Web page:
“When the El Pueblo de la Reina de Los Angeles was founded in 1781, the main source of its water was the Los Angeles River, El Río de la Porciuncula. The first settlers took immediate action to use the waters of the river and constructed a crude diversion system consisting of open zanjas (ditches) (pronounced san-haz). By the 1880s there were 10 zanjas that covered 93 miles. The zanjas served the city until 1902, when they were replaced with a system of underground pipes.

A portion of the Zanja Madre (mother ditch) serves as the main feature of El Pueblo’s “History of Water in Los Angeles” exhibit. It was discovered during the construction of the Avila Adobe Annex, which is adjacent to the oldest surviving home in Los Angeles. This unexpected mirror into our city’s past provides and ideal setting to tell the story of water in Los Angeles.

This story begins with a crude system of open ditches used to bring water to the pueblo. Additional sources of water and methods of delivery were developed as Los Angeles grew in population and in size. For example, in 1860, the privately-owned Los Angeles Water Works Company constructed the city’s first reservoir. Two years later, the use of hollow wooden pipes inaugurated a modern method of delivering water throughout the city.

As the population continued to increase, new sources of water were sought. Fred Eaton, superintendent of the private water company, conceived the idea of bringing water from the Eastern Sierra Nevada. His vision became a reality when the new municipal Water Department, under the leadership of William Mulholland, its first superintendent began construction of the Los Angeles Aqueduct. This five-year project was completed in 1913. It was believed that this additional source would provide the city with enough water to meet all future needs.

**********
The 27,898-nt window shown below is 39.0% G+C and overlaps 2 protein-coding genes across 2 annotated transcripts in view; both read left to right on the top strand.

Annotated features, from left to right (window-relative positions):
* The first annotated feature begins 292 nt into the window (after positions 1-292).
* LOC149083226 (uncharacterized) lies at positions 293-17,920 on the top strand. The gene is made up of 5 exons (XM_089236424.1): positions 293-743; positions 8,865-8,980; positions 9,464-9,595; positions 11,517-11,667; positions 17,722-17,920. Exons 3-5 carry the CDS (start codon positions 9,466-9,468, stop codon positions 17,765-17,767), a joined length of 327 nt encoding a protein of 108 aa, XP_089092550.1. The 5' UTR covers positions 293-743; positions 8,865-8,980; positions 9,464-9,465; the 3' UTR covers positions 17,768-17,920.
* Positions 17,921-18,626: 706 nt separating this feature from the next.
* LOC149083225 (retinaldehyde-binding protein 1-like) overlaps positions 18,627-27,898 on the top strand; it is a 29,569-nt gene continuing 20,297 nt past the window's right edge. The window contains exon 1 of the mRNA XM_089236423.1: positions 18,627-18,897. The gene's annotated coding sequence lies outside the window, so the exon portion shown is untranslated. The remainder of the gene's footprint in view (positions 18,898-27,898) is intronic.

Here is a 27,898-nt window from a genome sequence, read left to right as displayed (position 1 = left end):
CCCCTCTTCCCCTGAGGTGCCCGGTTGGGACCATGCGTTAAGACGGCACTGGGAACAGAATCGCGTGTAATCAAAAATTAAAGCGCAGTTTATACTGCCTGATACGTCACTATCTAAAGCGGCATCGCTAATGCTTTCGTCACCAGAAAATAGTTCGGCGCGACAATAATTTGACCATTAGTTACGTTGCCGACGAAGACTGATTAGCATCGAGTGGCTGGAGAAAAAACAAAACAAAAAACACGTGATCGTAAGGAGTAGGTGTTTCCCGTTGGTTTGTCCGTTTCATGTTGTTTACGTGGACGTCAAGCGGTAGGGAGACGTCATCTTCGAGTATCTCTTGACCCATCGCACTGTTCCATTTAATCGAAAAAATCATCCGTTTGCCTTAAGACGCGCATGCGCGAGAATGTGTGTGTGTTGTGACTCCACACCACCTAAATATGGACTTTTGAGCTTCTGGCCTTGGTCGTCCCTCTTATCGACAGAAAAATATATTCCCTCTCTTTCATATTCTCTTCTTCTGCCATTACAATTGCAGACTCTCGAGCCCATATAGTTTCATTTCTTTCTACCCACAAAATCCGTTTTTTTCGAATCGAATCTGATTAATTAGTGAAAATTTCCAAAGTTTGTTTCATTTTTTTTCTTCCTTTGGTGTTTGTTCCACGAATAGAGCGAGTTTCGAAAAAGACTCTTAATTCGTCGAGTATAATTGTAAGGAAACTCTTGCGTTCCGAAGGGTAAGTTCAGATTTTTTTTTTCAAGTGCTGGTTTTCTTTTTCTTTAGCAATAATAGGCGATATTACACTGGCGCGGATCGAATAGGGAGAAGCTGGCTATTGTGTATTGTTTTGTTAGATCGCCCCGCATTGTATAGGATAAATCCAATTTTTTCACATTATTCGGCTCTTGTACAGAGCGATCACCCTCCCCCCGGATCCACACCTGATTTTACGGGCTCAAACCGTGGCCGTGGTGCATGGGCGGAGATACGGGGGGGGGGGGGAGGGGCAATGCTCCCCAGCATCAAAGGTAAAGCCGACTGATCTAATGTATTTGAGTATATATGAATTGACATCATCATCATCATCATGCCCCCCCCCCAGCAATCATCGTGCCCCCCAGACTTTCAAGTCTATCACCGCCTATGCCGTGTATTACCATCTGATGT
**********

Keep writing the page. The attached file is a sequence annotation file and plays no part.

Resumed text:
Mulholland soon realized that this supply would not meet the need of the ever-growing city. As a result of his pioneering efforts which began in 1923, a new aqueduct, originating at the Colorado River, was completed in 1941 to serve Los Angels and much of Southern California. A year earlier, the Los Angeles Aqueduct was extended 105 miles northward to the Mono Basin. In 1970, the need of additional water resulted in the building of a second, but smaller aqueduct parallel to the original Los Angeles Aqueduct.

Today, the “History of Water in Los Angeles” is a permanent exhibit located at the Avila Adobe Annex. The exhibit is a joint effort by El Pueblo de Los Angeles Historical Monument and the City of Los Angeles Department of Water and Power. It is designed to be viewed during a guided tour so that visitors of all ages can learn how water helped transform a small pueblo into a major metropolis. And while Los Angeles’ water supplies in the early 21st century are adequate, the city faces new challenges in preserving and protecting its precious water resources. The assistance of each citizen is needed to meet these challenges. One way to help Los Angeles meet its water needs is through conservation.”

From Los Angeles River distributed through ditches, underground pipes and a reservoir to aqueducts importing water from out of state, L.A.’s water demand continues growing.

This fascinating story is reprinted from City of Los Angeles Website. Learn more about the History of L.A.